Midlife and Menopause
Menopause and Hormone Therapy
For years women’s health activists urged caution in the use of hormone therapy (HT), arguing that the long-term benefits and risks were scientifically undocumented. In 2002 the first major clinical trial to assess HT use by healthy women confirmed what some of us feared: that there are serious health risks associated with the long-term use of hormones, and that these risks may outweigh the health benefits.
The Women's Health Initiative (WHI) was a 15-year national health study designed to address the most common causes of death, disability, and poor quality of life in postmenopausal women -- cardiovascular disease, cancer, and osteoporosis. Sponsored by the National Institutes of Health (NIH), WHI began in 1991 and followed more than 160,000 generally healthy post-menopausal women. The clinical trials tested the effects of postmenopausal hormone therapy, diet modification, and calcium and vitamin D supplements on heart disease, fractures, and breast and colorectal cancer.1
The WHI included two hormone therapy trials: a estrogen plus progestin study of women with a uterus and an estrogen-alone study of women without a uterus. The estrogen plus progestin arm of the study was halted in July of 2002, three years before its scheduled conclusion, because investigators found increases in breast cancers, heart disease, strokes, and blood clots in women who took estrogen-progestin pills. Additional analysis of the data showed that the estrogen-progestin combination did not help with depression, sexual function, vitality, or cognition, and doubled the risk of developing dementia.2 The combination did reduce the risk of fractures and colon cancer.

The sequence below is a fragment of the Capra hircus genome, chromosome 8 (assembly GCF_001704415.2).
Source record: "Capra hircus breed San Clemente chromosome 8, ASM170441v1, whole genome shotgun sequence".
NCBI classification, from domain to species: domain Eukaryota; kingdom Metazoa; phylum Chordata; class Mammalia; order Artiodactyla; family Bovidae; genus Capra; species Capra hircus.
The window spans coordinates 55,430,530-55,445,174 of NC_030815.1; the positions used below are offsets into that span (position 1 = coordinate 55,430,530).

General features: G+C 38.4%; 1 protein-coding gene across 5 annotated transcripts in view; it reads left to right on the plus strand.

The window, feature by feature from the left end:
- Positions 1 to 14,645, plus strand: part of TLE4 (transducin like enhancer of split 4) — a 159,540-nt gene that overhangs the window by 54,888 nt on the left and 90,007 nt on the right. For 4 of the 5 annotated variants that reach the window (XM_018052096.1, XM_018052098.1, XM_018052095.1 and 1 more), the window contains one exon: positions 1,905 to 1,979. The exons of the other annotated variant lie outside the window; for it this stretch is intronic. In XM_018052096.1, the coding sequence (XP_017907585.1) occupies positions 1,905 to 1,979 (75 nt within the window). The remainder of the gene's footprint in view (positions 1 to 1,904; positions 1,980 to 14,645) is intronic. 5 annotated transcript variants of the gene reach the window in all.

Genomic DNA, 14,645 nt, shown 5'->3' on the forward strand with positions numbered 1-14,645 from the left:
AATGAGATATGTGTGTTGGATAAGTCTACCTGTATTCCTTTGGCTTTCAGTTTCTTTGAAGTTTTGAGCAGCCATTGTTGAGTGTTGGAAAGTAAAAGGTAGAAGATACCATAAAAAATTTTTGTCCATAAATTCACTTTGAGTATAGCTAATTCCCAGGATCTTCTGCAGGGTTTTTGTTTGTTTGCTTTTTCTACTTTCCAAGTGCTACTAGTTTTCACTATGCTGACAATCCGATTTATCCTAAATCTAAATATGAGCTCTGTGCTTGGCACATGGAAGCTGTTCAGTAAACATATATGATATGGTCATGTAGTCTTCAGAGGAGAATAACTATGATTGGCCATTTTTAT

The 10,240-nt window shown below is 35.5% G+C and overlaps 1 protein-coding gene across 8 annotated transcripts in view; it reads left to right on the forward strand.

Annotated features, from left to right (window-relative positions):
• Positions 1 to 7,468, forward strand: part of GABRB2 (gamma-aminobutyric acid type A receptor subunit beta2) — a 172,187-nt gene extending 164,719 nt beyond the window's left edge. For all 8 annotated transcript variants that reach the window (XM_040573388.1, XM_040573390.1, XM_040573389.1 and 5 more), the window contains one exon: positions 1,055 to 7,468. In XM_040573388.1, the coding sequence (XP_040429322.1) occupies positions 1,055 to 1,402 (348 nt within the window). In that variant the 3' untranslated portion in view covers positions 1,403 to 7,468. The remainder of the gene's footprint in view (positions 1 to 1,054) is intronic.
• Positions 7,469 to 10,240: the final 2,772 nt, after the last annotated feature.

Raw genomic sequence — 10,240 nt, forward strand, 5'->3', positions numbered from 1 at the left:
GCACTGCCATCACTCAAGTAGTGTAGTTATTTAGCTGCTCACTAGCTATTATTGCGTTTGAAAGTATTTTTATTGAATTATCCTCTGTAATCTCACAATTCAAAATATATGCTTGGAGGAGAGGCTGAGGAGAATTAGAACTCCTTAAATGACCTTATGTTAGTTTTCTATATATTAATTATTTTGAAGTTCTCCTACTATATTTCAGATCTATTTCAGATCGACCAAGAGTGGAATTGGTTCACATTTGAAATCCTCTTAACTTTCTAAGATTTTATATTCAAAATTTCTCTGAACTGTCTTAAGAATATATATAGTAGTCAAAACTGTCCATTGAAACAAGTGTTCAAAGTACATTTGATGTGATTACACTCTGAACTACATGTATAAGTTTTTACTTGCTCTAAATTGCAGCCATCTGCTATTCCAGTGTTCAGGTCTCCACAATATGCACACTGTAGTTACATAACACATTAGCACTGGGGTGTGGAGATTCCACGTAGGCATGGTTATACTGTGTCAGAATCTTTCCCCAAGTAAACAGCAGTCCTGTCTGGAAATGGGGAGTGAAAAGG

The estrogen-alone study was stopped in March 2004, when investigators announced three findings: estrogen alone does not appear to affect heart disease, does appear to increase the risk of stroke, and does appear to decrease the risk of hip fracture.3
While media coverage of the study has been extensive, few have probed beyond the actual results to the larger questions raised. For years healthy women were advised by physicians and medical advisory bodies to take HRT during and after menopause to help prevent heart disease and osteoporosis. How did an unproven treatment become the standard of care for millions of healthy women? Below are several resources that explore this question in depth.
- In her new book, The Greatest Experiment Ever Performed on Women: Exploding the Estrogen Myth Barbara Seaman examines how and why hormones were manufactured, marketed, and prescribed, despite a lack of evidence on efficacy and safety and in spite of mounting evidence of risk. Her book shows that the widespread belief that hormones were good preventive medicine was a triumph of marketing over science. We’ve posted a review of the book by the National Women’s Health Network’s Cindy Pearson.
- In The Medicalization of Menopause, Kathleen O'Grady of the Canadian Women’s Health Network discusses the risks of viewing menopause as a disease or an ailment rather than as a natural stage of a woman’s life. Her analysis of the hormone therapy debacle points to the need for revisions in guidelines for pharmaceutical companies and the importance of basing medical recommendations on evidence-based research.
To find out more about "natural" or bioindentical hormones, see:
1 Some aspects of the WHI, including the observational study, the community prevention study, and the dietary modification and calcium/vitamin D trials, continue today. For more information see the Women’s Health Initiative website
2 Hays et al, “Effects of Estrogen plus Progestin on Health-Related Quality of Life.” NEJM, 3/17/03. http://content.nejm.org/cgi/content/abstract/NEJMoa030311v1
3 NHLBI Press Release: WHI Study Finds No Heart Disease Benefit, Increased Stroke Risk with Estrogen Alone, April 13, 2004 http://www.nhlbi.nih.gov/new/press/04-04-13.htm
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